In a small Californian town, brainy Wolfgan (River Phoenix, Stand by Me), sci-fi geek Ben (Ethan Hawke, Boyhood) and cynic Darren (Jason Presson, Lady in White) build a starship that takes them to a galaxy, far, far away. However, the kids soon learn that things don’t always turn out as planned.
Reaction & Thoughts:
I hate to admit it, but this childhood favorite doesn’t hold up well on repeated viewings. Directed by Joe Dante (Gremlins) from an original script by Eric Luke (Not Quite Human), Explorers has some good moments, but it doesn’t really work as well as it could. The film isn’t a total bust, though.
I’m a fan of Dante. He clearly loves cinema, specifically the B-movies movies of the 1950s. It’s always fun to see Dante’s allusions to old movies. Sadly, I think Dante comes up a little short here. The basic idea is good, but this is hardly an emotional rewarding experience. It’s a bit sluggish, and shapeless. The climax aboard the starship is anti-climatic.
Maybe the blame should be placed on Paramount’s executives. The studio inexplicably lost interest halfway through the production and Dante was forced to release the movie unfinished. It has never been determined what was left out or why Paramount didn’t allow Dante to complete his work. Dante has disowned it. The film never found an audience. It did become a cult hit on Home Video.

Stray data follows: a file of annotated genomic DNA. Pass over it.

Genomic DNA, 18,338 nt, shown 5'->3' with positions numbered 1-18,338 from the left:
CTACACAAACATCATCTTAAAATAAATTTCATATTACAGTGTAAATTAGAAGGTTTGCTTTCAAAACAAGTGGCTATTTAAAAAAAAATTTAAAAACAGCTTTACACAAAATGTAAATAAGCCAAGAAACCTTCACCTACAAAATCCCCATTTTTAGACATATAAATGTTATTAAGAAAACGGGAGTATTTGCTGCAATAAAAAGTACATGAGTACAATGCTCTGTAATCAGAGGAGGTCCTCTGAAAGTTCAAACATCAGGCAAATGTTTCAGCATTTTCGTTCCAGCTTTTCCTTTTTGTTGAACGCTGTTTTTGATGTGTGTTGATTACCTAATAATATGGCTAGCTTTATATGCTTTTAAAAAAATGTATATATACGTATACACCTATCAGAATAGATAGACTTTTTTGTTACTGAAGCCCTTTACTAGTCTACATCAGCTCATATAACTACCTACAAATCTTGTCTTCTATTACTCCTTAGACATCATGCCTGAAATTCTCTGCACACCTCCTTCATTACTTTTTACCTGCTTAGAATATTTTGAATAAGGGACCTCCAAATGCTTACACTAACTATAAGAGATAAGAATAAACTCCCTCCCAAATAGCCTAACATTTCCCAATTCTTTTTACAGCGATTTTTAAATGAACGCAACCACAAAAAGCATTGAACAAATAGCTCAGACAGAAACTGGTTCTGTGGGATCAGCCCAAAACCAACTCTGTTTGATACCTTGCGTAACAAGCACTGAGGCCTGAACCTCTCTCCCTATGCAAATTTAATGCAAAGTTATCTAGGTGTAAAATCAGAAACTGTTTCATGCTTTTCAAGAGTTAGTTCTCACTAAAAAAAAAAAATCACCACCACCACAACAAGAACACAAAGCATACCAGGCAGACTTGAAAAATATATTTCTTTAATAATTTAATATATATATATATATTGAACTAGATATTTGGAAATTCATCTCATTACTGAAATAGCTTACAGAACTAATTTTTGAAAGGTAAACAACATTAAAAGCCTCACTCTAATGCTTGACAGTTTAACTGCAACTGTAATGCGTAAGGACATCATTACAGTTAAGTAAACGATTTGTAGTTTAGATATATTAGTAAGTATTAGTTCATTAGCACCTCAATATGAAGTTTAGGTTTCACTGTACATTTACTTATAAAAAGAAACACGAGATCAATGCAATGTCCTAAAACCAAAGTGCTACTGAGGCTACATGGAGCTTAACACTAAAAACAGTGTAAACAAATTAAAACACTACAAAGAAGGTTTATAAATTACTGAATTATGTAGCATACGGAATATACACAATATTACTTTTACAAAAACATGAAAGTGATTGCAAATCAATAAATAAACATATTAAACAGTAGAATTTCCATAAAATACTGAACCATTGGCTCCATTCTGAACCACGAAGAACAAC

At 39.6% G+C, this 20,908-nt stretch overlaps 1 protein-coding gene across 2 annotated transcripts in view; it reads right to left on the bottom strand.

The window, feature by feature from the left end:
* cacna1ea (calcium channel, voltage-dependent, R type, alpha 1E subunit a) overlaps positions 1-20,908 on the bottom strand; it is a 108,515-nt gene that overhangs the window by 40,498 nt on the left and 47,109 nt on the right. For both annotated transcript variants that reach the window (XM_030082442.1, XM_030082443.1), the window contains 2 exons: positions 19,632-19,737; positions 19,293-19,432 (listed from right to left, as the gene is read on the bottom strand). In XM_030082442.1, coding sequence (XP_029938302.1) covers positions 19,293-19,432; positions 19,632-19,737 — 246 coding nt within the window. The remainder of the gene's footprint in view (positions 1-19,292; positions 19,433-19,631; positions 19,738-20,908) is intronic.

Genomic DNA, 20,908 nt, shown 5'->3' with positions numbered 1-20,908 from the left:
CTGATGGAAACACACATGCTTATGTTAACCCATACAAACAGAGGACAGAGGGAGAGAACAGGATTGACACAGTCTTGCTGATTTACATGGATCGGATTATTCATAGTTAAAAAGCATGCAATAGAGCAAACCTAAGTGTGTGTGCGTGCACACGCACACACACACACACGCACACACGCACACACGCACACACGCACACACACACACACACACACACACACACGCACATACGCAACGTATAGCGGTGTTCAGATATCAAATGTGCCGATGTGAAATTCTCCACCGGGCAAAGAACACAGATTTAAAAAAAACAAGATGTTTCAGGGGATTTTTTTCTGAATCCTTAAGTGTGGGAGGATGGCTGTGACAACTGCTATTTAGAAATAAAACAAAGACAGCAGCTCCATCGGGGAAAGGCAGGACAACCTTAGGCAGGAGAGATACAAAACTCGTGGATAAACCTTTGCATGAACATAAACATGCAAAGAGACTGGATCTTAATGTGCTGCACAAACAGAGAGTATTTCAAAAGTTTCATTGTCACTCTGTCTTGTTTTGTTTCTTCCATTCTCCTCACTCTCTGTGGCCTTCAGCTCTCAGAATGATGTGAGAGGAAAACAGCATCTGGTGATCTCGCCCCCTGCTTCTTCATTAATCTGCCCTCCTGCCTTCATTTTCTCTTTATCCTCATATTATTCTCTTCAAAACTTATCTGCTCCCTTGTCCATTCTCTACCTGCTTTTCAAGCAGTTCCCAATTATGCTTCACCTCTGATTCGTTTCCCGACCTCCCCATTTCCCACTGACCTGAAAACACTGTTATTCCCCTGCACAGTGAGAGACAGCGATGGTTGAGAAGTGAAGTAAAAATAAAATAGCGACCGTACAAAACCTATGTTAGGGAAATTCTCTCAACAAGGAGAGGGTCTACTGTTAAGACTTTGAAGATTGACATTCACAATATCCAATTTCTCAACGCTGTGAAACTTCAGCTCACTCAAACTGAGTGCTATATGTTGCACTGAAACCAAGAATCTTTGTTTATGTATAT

That said, I liked the three young actors. Interestingly, Presson gives the best performance in the film yet he is the only one of the three youngsters who didn’t become a star — that’s Hollywood irony for you! The supporting cast is very good. Dick Miller (Dante’s Piranha, Gremlins, Matinee, etc.), Dante’s lucky charm, is a delight as a helicopter pilot. The late Amanda Peterson (Can’t Buy Me Love) plays Hawke’s love interest. James Cromwell (Babe) is funny as one of the kids’ nerdy father.
The great Jerry Goldsmith (The Omen and Star Trek: The Motion Picture) wrote the lovely music score, and celebrated make-up artist Rob Bottin (Star Wars, The Thing, Innerspace, etc.) designed the funky creatures. George Lucas’s Industrial Light & Magic (ILM) created the visual effects and co-produced the film.
Conclusions & Final Thoughts:
P.S. The DVD (R1) is missing two scenes from the theatrical release (they are part of the extras), but it does have an extended ending. Color, 109 minutes, Rated PG.